Honeywell’s RDR 4000 Moving into Bizjet Cockpits
When Gulfstream’s G650 enters service later this year, pilots will find a pleasant surprise, a Honeywell RDR 4000 3-D weather radar that is far easier to operate than earlier systems. The radar has been flying for a few years on airliners, and the G650 is the first business jet application. New features just implemented on the RDR 4000 include turbulence detection, hail and lightning display and a new attenuation display.
What makes the RDR 4000 so easy to use is its elimination of manual antenna tilting and ground returns. The new radar does all the work, tilting automatically while targeting sectors of the sky, storing results and painting a picture on the cockpit display. By referencing a terrain database, the radar knows which parts of the data it receives contain ground returns that can be deleted. The resulting colorful view of the weather shows only what the pilot cares about, thunderstorms and their associated hazards.
“When we first started looking at this in 2003,” said Ratan Khatwa, Honeywell senior chief engineer for human factors, “we asked ourselves, ‘What can we do to make this better?’” The problems that still weren’t being solved by conventional weather radar systems were costs associated with turbulence incidents and weather-related delays and cancellations. Conventional radars require extensive pilot training and operational experience. They also require pilots to operate the system manually and then interpret the results, all at a time of high workload when pilots’ attention might better be focused on other issues.
Honeywell interviewed pilots and conducted surveys and focus groups all over the world, including airline pilots and corporate operators. As the technology developed, Honeywell did simulator evaluations, comparing conventional radars to the new system. “There was a disciplined process to get to where we are today,” Khatwa said. “It’s a pilot-centric design; it’s not about the loudest voice on the design team.”
In studying pertinent accidents, researchers found that the data supported what pilots were complaining about, particularly tilt management. “We saw there was large variability in pilots’ use of radar. Training standards went from on-the-job training to full-blown ground school. Variability in training leading to knowledge gaps, poor tilt management and [poor] management of the radar. That’s the chain of events that leads to some of these incidents.”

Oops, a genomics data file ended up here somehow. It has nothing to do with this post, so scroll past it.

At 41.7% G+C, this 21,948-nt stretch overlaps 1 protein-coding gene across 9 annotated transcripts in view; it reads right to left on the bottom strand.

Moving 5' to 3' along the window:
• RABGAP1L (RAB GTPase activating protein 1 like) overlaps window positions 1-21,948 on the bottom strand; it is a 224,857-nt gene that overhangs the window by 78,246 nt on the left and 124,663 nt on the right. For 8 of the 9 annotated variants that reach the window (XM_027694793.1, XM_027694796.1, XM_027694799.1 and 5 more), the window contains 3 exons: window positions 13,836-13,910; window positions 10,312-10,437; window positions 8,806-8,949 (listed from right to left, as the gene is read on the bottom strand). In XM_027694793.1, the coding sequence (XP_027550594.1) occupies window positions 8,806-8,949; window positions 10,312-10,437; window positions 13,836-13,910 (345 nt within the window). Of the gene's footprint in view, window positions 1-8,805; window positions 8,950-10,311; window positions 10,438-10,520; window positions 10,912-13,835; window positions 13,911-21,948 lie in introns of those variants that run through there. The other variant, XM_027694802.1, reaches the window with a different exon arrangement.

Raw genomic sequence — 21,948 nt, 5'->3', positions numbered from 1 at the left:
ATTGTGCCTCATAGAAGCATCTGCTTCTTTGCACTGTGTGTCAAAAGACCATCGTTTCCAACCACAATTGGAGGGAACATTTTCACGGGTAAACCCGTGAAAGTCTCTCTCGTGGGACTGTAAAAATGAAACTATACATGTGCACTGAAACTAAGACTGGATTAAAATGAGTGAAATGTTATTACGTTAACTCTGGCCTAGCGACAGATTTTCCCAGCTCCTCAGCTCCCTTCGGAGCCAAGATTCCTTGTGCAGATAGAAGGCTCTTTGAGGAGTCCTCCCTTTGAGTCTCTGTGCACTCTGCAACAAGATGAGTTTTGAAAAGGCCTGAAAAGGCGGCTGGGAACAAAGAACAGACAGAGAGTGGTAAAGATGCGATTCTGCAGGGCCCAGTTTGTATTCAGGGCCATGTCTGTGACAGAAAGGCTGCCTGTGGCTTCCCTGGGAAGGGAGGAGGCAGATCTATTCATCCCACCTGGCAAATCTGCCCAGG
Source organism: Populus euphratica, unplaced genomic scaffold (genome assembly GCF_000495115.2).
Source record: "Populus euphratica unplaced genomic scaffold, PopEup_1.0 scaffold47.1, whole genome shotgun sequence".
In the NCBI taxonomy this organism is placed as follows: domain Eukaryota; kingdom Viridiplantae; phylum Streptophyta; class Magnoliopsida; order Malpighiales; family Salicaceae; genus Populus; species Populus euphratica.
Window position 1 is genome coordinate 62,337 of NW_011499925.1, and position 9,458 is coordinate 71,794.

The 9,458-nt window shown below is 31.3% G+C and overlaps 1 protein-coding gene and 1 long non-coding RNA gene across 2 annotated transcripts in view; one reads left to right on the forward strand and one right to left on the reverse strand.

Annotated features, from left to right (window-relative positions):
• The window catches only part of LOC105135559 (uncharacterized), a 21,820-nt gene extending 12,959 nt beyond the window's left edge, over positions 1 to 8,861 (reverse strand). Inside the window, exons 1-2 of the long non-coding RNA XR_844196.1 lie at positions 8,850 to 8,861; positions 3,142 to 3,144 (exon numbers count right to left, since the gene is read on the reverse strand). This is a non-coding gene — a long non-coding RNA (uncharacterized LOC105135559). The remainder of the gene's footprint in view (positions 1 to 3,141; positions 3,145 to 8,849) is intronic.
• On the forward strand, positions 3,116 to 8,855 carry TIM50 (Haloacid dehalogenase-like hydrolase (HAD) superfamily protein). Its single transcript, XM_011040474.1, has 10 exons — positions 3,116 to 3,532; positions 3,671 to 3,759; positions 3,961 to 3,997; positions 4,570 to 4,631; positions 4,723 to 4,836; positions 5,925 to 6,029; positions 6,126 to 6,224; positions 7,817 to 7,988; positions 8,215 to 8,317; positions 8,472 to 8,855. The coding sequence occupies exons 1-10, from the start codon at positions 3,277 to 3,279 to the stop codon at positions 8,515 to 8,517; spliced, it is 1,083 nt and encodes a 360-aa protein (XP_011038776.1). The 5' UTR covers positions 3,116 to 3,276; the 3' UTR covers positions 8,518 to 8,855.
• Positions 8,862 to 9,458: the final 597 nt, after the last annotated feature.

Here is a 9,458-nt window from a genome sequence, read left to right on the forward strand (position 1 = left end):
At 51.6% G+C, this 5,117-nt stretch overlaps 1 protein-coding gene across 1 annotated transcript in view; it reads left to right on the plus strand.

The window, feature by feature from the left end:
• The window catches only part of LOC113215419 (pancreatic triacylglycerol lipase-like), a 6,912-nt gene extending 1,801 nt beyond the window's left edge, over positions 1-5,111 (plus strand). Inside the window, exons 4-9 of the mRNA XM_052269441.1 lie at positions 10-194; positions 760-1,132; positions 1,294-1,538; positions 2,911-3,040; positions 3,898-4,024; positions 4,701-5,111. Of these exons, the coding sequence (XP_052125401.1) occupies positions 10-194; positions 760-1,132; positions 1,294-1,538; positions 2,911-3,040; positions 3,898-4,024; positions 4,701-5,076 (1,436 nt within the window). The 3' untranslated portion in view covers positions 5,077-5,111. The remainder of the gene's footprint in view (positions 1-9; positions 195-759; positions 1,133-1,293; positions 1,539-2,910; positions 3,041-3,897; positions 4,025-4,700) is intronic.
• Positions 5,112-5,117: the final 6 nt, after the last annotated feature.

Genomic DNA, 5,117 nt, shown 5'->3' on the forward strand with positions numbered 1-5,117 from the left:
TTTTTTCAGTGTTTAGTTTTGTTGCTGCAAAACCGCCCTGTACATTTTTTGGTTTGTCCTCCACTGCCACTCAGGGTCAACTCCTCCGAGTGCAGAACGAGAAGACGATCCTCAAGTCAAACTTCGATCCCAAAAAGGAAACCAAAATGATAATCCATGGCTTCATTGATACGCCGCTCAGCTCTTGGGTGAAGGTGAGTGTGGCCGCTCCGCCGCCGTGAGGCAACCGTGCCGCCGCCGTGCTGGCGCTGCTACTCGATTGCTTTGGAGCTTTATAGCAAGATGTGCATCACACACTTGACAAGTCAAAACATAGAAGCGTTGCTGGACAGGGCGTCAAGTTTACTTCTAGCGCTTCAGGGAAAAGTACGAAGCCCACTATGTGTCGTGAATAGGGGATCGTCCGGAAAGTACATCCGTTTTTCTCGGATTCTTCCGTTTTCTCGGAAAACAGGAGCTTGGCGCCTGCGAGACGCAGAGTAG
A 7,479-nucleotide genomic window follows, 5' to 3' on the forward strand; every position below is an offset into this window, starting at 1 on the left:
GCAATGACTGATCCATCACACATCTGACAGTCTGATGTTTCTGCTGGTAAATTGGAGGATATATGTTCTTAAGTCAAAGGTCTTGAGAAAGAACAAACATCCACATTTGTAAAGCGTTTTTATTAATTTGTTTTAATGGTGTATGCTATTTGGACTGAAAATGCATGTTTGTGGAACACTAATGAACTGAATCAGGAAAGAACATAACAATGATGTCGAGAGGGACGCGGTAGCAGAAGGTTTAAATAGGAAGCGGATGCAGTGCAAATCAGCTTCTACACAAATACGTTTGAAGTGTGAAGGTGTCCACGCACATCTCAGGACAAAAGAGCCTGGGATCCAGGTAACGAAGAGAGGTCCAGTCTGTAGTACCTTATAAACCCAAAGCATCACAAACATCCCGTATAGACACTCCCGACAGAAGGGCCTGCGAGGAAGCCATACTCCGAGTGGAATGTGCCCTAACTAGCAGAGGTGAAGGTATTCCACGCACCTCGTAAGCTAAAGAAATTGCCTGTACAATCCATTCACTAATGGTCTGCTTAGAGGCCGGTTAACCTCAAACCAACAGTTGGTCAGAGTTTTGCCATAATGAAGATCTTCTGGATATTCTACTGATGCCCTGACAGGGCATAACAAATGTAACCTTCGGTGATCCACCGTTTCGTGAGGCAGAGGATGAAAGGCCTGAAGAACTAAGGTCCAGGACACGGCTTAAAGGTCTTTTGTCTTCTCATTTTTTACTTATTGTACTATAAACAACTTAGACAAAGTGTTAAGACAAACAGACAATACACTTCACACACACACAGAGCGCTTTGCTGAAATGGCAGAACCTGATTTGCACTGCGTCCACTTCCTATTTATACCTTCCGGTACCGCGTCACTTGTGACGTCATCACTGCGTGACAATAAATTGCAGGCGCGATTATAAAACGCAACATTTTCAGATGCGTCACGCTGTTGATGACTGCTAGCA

The RDR 4000 (or IntuVue in the airline world) 3-D weather radar takes advantage of pulse-compression technology developed by the military. According to Honeywell radar systems engineer Brennan Kilty, “Pulse compression uses pulses that are long in duration and wide in bandwidth with specially designed receive filters to enable low-power transmitters to obtain both long-range target detection and a high-resolution picture. This allows us to replace the magnetron power oscillator with more reliable and controllable solid-state transmitters that produce less noise to interfere with other electronic systems and are less expensive to maintain.” The associated electronics for the RDR 4000 take up much less space and weigh less. The RDR 4000 fits into a 3 MCU space, versus 8 MCU for a conventional radar, and it weighs about 30 percent less and costs 35 percent less to operate. Price compared with a previous generation RDR4B is about 5 percent lower.
The RDR 4000 automatically scans everywhere the antenna can capture pulses reflected by moisture, in this case as distant as 320 nm and from the ground to 60,000 feet, while removing ground returns. According to Honeywell, the IntuVue system is the first airborne weather radar certified to new enhanced turbulence minimum operating performance standards. In addition to detecting moisture to build a picture of thunderstorm activity, the RDR 4000/IntuVue detects turbulence up to 60 nm away, does predictive lightning and hail detection and what Honeywell calls rain echo attenuation compensation technique (React). This clearly identifies areas where the radar view is attenuated, so instead of not painting something on the display–that is, just leaving it blank and black, which could suggest there is no return and therefore no hazardous weather–React shows magenta arcs to highlight attenuated areas. Hail and lightning are highlighted by magenta circles surrounding hail and lightning symbols.